PS 27-106
Fine roots and litterfall in differing ages of riparian forest

Tuesday, August 12, 2014
Exhibit Hall, Sacramento Convention Center
Colleen M. Fisher, Environmental Studies & Sciences, Santa Clara University, Santa Clara, CA
Virginia Matzek, Environmental Studies & Sciences, Santa Clara University, Santa Clara, CA

Riparian forest habitat in California has been largely replaced by agriculture, due to the desirability of fertile floodplain soils for farming. However, public agencies have recently restored riparian forests on thousands of hectares along the Sacramento River. To understand how these forests are recovering over time, we established a chronosequence of 13 restoration sites ranging in age from 3 to 21 years old. Remnant forests untouched by farming or restoration efforts were included for comparison . At each site, litterfall was collected by using mesh traps laid out from June 2012 to January 2013.  Fine roots were collected by the ingrowth core method. Biomass of both litterfall and fine roots are measured for each site and plot by drying and weighing the samples.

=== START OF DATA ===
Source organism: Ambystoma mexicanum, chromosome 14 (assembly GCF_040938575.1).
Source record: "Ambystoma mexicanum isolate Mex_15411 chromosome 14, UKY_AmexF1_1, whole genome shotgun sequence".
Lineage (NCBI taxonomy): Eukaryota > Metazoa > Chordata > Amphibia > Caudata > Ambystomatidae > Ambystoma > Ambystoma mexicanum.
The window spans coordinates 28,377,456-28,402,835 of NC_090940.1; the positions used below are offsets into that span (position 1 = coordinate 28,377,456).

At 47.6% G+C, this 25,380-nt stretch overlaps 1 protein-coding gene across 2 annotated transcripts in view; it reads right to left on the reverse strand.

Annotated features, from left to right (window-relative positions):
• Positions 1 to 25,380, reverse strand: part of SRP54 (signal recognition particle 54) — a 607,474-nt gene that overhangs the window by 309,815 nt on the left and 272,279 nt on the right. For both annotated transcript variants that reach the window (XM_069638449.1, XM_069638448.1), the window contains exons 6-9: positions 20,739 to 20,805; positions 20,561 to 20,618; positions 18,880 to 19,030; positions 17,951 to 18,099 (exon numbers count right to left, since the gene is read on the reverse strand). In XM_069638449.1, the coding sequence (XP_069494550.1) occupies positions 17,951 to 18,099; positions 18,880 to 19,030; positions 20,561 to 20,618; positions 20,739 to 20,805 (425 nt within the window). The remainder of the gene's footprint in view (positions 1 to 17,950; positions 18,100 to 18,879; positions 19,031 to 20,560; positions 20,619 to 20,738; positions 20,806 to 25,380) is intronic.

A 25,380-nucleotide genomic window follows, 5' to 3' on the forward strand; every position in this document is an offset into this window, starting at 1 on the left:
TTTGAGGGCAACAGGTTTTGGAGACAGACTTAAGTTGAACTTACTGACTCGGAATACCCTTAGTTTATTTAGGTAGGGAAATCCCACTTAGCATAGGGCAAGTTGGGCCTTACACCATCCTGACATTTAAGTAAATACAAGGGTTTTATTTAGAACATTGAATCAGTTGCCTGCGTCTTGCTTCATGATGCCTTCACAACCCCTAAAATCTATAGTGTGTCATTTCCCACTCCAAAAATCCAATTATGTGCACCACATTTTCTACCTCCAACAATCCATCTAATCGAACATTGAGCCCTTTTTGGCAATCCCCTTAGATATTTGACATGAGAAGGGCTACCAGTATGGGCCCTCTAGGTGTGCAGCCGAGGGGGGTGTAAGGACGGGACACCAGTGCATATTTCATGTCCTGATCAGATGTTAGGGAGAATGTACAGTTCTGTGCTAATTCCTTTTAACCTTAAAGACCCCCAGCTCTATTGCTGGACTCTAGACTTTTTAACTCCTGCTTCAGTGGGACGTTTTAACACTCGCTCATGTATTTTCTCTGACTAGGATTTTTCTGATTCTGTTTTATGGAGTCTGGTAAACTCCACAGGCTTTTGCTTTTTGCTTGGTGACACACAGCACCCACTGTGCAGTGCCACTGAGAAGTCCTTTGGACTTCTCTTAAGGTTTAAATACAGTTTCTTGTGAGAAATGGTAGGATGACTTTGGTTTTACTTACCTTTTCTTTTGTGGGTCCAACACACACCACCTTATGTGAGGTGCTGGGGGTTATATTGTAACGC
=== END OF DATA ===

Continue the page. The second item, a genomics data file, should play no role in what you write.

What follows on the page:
Litterfall and fine root biomass differ depending on forest age, according to the results. There is a significantly lower litterfall mass in kg/hectare between forest ages 5-6 as compared to 19-21 (F4,13=4.37, p<0.05), as well as between 5-6 compared to remnant forest (21+ yrs) (F4,13=4.37, p<0.05).  The fine root biomass is significantly higher in the forest between ages 14-15 as compared to remnant forest (F4,14=4.77, p<0.05). With litterfall, older forest has a significantly larger biomass than younger forest, but fine roots may have the highest biomass in the age 14-15 years, suggesting that productivity may peak at 15-20 years of age in these forests.